Nearly a decade has passed since Bill Collins retired from the Index-Journal, and while at the time he was 78 I did not think that a column feting Bill and his storied newspaper career would be followed up this soon with one written as a eulogy.
Bill died Tuesday at the age of 88, two days shy of Veterans Day. That’s significant, at least for me and in my time here at the IJ working with Bill. I fondly recall the many years he and I would head out the side door of the office and walk over to Main Street to the war memorial for Veterans Day ceremonies. Bill served in the Army, having slipped in at the young age of 17 and having the honor of being an original member of the Army Airborne Rangers.
While the bulk of Bill’s career was spent in journalism, there was no mistaking he carried the same pride and patriotism of a career military man. That was evident in his participation in Veterans Day ceremonies and other military-related occasions as much as it was in his editorials and columns.
He loved his God, his country, his family, his friends and his profession. As his son, Christopher, told me the other night, whatever his dad did or said, it was genuinely with love at its core. That, even on those few occasions when the drill sergeant side of Bill surfaced in the newsroom. He and I did not always agree on all things relative to newspapering, which is hardly unusual, but there was mutual respect, and I learned a thing or two under Bill.
His retirement 10 years ago was bittersweet. In many ways, he was not ready to retire. After all, he still thought, formed opinions and could write. Writers — journalists — do not run out of things to say. It’s an art, after all, and much like those guys named Mick and Keith who just performed in Atlanta, artists don’t simply quit. They might slow down, but they don’t quit.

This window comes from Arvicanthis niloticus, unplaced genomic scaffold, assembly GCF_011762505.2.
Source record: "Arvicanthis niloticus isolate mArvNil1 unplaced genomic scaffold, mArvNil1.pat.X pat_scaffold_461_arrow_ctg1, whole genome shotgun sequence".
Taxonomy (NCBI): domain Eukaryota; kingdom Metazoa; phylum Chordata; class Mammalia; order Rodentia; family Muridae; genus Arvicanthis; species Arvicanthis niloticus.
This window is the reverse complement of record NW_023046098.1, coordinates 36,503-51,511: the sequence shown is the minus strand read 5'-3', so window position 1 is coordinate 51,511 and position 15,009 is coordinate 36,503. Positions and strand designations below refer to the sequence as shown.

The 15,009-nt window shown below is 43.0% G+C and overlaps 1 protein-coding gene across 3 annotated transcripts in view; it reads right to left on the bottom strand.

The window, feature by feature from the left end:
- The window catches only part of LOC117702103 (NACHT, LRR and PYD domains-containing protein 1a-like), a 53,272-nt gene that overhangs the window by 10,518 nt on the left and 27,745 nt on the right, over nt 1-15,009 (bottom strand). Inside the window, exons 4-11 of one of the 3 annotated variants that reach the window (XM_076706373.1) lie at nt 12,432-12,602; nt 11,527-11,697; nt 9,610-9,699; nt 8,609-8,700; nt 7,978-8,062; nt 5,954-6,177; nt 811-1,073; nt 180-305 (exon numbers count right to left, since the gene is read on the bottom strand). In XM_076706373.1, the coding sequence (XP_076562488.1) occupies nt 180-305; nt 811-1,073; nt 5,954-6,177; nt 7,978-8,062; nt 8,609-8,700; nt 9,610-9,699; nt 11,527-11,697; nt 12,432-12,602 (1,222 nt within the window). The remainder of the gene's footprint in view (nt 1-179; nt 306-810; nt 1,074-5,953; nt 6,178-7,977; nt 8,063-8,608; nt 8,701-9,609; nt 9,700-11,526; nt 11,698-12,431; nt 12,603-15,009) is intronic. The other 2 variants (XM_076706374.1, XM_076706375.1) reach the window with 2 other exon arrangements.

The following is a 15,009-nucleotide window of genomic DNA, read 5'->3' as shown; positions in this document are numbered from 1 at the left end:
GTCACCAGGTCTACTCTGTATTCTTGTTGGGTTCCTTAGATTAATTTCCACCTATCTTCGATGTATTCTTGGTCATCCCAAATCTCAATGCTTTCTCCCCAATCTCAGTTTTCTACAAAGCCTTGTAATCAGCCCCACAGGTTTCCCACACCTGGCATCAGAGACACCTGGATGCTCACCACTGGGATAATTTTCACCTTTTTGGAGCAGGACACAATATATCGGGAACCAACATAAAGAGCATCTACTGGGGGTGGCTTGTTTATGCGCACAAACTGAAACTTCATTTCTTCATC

I recall Bill telling me at least a dozen years ago that when he retired — or did he say “if?” — he wasn’t going to be one of those guys who would stop by the old office to visit and chat. He respected good and honest work, and so he wasn’t about to disrupt the flow of others’ work just because he could.
And you know what? He meant it. I can only recall a couple of occasions when Bill came by the office. One was to bring me a copy of a spy mystery he wrote in 2018 titled “A Secret to Die For.” He also wrote “A History of Davis and Floyd,” commissioned by longtime friend Emmett Davis to do so. And he was known to dabble in poetry. Told you writers never quit.
If memory serves me well, the other time he stopped by was to deliver a guest column in person because email was on the fritz or something. He was true to his word. He wasn’t one of those retirees who just drops in for a chat.
He did not return to writing for the newspaper immediately after retirement, but a handful of years ago he got back into a rhythm and began contributing pieces on a regular basis. Once accustomed to cranking out daily editorials and weekly columns, Bill bowed to the newspaper’s rules on guest column frequency and did not seek preferential treatment.
He would email his columns, sometimes with a note and a kind word, especially in acknowledging when our newsroom amassed some press awards, and other times with just a quick line to say he was sending his latest offering.
While I knew Bill’s health had been in decline lately, I certainly wasn’t expecting the news I got this past week. And it did not occur to me that his final guest column in the Index-Journal would be the one published Oct. 26.
Or was it?
Remember, writers don’t just quit.